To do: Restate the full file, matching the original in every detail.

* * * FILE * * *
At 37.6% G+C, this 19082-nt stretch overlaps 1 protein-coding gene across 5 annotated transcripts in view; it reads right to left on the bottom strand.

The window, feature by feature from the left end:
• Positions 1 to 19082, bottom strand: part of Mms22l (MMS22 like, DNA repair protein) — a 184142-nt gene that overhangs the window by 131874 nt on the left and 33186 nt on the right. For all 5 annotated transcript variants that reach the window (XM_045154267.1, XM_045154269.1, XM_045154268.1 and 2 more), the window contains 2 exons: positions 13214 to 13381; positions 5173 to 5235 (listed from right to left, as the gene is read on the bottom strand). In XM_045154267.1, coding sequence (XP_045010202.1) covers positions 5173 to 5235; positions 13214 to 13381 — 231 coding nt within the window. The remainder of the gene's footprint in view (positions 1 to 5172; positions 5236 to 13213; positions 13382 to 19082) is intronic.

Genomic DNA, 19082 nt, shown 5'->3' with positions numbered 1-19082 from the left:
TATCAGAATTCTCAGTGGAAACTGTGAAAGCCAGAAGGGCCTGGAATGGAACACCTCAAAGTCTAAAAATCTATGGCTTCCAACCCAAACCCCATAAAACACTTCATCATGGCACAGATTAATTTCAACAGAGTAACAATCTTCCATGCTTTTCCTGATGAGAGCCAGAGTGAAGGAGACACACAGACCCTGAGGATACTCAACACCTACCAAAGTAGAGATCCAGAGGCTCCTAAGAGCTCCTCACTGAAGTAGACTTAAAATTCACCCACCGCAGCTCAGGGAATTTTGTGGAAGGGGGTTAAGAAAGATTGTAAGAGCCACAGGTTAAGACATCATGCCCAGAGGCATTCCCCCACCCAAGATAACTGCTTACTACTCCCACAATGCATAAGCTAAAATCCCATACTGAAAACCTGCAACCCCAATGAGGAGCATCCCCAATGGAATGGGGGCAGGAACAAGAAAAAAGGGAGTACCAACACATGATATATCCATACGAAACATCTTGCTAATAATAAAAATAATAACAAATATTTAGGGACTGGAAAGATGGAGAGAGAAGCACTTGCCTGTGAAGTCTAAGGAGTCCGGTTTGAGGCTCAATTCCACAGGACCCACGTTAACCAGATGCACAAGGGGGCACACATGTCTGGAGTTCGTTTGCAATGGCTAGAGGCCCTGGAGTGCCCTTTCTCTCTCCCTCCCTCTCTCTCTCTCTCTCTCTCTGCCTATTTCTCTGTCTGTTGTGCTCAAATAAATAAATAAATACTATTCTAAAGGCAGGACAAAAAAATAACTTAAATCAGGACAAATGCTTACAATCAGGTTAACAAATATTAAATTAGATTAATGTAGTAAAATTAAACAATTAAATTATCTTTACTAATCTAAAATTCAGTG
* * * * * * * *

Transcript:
At 37.6% G+C, this 19082-nt stretch overlaps 1 protein-coding gene across 5 annotated transcripts in view; it reads right to left on the bottom strand.

The window, feature by feature from the left end:
• Positions 1 to 19082, bottom strand: part of Mms22l (MMS22 like, DNA repair protein) — a 184142-nt gene that overhangs the window by 131874 nt on the left and 33186 nt on the right. For all 5 annotated transcript variants that reach the window (XM_045154267.1, XM_045154269.1, XM_045154268.1 and 2 more), the window contains 2 exons: positions 13214 to 13381; positions 5173 to 5235 (listed from right to left, as the gene is read on the bottom strand). In XM_045154267.1, coding sequence (XP_045010202.1) covers positions 5173 to 5235; positions 13214 to 13381 — 231 coding nt within the window. The remainder of the gene's footprint in view (positions 1 to 5172; positions 5236 to 13213; positions 13382 to 19082) is intronic.

Genomic DNA, 19082 nt, shown 5'->3' with positions numbered 1-19082 from the left:
TATCAGAATTCTCAGTGGAAACTGTGAAAGCCAGAAGGGCCTGGAATGGAACACCTCAAAGTCTAAAAATCTATGGCTTCCAACCCAAACCCCATAAAACACTTCATCATGGCACAGATTAATTTCAACAGAGTAACAATCTTCCATGCTTTTCCTGATGAGAGCCAGAGTGAAGGAGACACACAGACCCTGAGGATACTCAACACCTACCAAAGTAGAGATCCAGAGGCTCCTAAGAGCTCCTCACTGAAGTAGACTTAAAATTCACCCACCGCAGCTCAGGGAATTTTGTGGAAGGGGGTTAAGAAAGATTGTAAGAGCCACAGGTTAAGACATCATGCCCAGAGGCATTCCCCCACCCAAGATAACTGCTTACTACTCCCACAATGCATAAGCTAAAATCCCATACTGAAAACCTGCAACCCCAATGAGGAGCATCCCCAATGGAATGGGGGCAGGAACAAGAAAAAAGGGAGTACCAACACATGATATATCCATACGAAACATCTTGCTAATAATAAAAATAATAACAAATATTTAGGGACTGGAAAGATGGAGAGAGAAGCACTTGCCTGTGAAGTCTAAGGAGTCCGGTTTGAGGCTCAATTCCACAGGACCCACGTTAACCAGATGCACAAGGGGGCACACATGTCTGGAGTTCGTTTGCAATGGCTAGAGGCCCTGGAGTGCCCTTTCTCTCTCCCTCCCTCTCTCTCTCTCTCTCTCTCTGCCTATTTCTCTGTCTGTTGTGCTCAAATAAATAAATAAATACTATTCTAAAGGCAGGACAAAAAAATAACTTAAATCAGGACAAATGCTTACAATCAGGTTAACAAATATTAAATTAGATTAATGTAGTAAAATTAAACAATTAAATTATCTTTACTAATCTAAAATTCAGTG